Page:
My papa Dave. He always told me that everything is a learning opportunity — so much so I should considering paying for the privilege of having it. I approach work experiences as privileged opportunities to learn.
9. What’s a trip that changed you?
My WE Charity trip to Africa with my son Charlie. We helped build a school in Kenya and met extraordinary students and community leaders. They had very little, but had such zest for life, gratitude for education and desire to create a better future for themselves and their families. We both really admired their entrepreneurial solutions to their journey out of poverty.
10. What inspires you?
Nature. I live right by a redwood forest, and I’m inspired by trees, the power of nature and the reminder that we are just a small speck of sand in the larger universe. It puts everything in perspective.
11. What was your first business idea and what did you do with it?
When I was a kid, I saw these cool tie-dye beaded shirts in a boutique that were really expensive. I went to craft stores for supplies, made my own version and sold them to friends and neighbors.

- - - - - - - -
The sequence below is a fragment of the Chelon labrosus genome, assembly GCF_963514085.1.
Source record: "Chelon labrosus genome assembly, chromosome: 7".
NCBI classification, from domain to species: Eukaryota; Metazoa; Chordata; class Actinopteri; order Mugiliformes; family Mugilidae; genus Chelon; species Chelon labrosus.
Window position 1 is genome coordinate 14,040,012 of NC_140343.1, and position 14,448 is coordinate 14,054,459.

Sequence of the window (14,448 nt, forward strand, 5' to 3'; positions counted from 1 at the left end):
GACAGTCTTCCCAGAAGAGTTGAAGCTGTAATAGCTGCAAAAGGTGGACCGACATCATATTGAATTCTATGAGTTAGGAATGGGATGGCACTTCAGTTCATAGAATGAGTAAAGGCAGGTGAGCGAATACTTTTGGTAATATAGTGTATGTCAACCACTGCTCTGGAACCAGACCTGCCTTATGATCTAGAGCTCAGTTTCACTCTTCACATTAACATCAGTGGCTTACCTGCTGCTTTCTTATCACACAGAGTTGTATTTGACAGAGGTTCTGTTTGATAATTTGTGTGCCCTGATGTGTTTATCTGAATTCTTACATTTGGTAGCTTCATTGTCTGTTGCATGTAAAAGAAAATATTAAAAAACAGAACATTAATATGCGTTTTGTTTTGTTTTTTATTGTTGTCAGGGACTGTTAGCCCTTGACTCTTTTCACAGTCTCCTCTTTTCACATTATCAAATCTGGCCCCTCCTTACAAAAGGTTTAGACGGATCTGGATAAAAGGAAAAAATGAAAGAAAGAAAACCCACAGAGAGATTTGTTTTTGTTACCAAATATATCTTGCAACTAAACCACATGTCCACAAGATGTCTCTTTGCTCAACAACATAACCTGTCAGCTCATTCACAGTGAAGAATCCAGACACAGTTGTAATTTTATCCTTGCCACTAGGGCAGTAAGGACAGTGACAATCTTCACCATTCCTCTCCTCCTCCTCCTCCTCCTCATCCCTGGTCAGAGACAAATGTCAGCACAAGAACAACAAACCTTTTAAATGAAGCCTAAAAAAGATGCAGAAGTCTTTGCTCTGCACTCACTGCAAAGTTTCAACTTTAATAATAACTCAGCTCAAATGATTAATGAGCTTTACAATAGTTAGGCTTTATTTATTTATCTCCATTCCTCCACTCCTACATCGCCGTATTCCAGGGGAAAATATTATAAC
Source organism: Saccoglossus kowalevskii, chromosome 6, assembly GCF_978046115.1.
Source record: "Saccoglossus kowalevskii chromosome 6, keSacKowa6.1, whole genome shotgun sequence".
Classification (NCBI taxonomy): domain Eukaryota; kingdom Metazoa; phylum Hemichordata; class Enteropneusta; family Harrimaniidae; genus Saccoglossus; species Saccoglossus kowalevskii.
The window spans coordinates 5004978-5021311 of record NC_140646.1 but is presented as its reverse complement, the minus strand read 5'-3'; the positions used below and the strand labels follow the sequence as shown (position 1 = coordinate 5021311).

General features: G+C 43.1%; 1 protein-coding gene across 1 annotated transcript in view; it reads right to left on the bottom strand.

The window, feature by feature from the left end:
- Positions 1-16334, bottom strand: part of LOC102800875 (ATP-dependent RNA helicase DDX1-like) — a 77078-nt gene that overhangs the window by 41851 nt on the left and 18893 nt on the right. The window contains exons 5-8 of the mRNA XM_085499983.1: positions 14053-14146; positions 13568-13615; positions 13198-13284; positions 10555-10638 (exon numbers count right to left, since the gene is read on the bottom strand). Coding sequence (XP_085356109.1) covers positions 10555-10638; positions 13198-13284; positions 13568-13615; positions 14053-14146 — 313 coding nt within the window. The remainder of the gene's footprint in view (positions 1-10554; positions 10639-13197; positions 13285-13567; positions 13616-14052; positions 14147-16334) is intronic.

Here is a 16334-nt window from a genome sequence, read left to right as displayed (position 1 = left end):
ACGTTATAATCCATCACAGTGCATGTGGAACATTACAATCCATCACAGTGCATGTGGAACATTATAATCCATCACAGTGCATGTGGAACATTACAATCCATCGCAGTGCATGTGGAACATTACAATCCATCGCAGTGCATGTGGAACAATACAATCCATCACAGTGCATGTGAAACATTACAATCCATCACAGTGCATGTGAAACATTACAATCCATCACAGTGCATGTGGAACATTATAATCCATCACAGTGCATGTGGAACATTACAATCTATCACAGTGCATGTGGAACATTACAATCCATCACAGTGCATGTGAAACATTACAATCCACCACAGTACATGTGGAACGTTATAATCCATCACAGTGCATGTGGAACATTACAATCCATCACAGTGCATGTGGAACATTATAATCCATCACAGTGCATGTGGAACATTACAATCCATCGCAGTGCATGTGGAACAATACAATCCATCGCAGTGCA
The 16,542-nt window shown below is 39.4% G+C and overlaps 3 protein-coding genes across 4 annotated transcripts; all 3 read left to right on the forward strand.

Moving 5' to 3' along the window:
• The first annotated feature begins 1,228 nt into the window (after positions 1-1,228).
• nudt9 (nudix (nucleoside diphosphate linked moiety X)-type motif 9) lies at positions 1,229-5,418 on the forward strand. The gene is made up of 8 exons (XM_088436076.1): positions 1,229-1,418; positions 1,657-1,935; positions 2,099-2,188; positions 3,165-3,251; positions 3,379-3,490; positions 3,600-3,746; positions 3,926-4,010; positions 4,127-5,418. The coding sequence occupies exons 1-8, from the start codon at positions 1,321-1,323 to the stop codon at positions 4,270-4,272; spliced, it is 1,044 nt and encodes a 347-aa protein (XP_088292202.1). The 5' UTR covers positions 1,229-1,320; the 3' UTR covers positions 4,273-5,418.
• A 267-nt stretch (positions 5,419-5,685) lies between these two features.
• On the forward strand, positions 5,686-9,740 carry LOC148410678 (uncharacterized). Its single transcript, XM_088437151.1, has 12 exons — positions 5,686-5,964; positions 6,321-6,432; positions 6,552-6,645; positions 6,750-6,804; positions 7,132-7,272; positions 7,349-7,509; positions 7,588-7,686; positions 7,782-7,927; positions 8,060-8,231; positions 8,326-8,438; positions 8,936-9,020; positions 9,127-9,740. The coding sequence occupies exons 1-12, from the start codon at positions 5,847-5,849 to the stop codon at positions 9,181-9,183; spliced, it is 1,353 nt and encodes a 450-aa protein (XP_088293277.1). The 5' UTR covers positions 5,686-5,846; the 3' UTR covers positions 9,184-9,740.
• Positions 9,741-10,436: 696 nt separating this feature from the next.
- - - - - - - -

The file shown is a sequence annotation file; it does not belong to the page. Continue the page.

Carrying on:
12. What was an early job that taught you something important or useful?
As a kid, we sold Passover candy through our temple and got prizes based on how much you sold. I worked hard to sell and also recruited family members and friends with large networks to sell on my behalf. Basically I created a salesforce to scale my audience and sales so I could win prizes.
13. What’s the best advice you ever took?
Bill Clinton said that one should always take feedback seriously but not personally. High-performing teams need to be constantly learning and constantly coaching.
You look at the best athletes in the world — every single one of them has multiple coaches because it’s all about improving your performance. They’re never satisfied with their performance because they are always looking to improve. The truth is the most high-performing people are the ones that are constantly trying to improve. So, you have to be able to have that feedback cycle. It has to be blameless, and you have to depersonalize it. If you take it personally, then you can’t even have a conversation.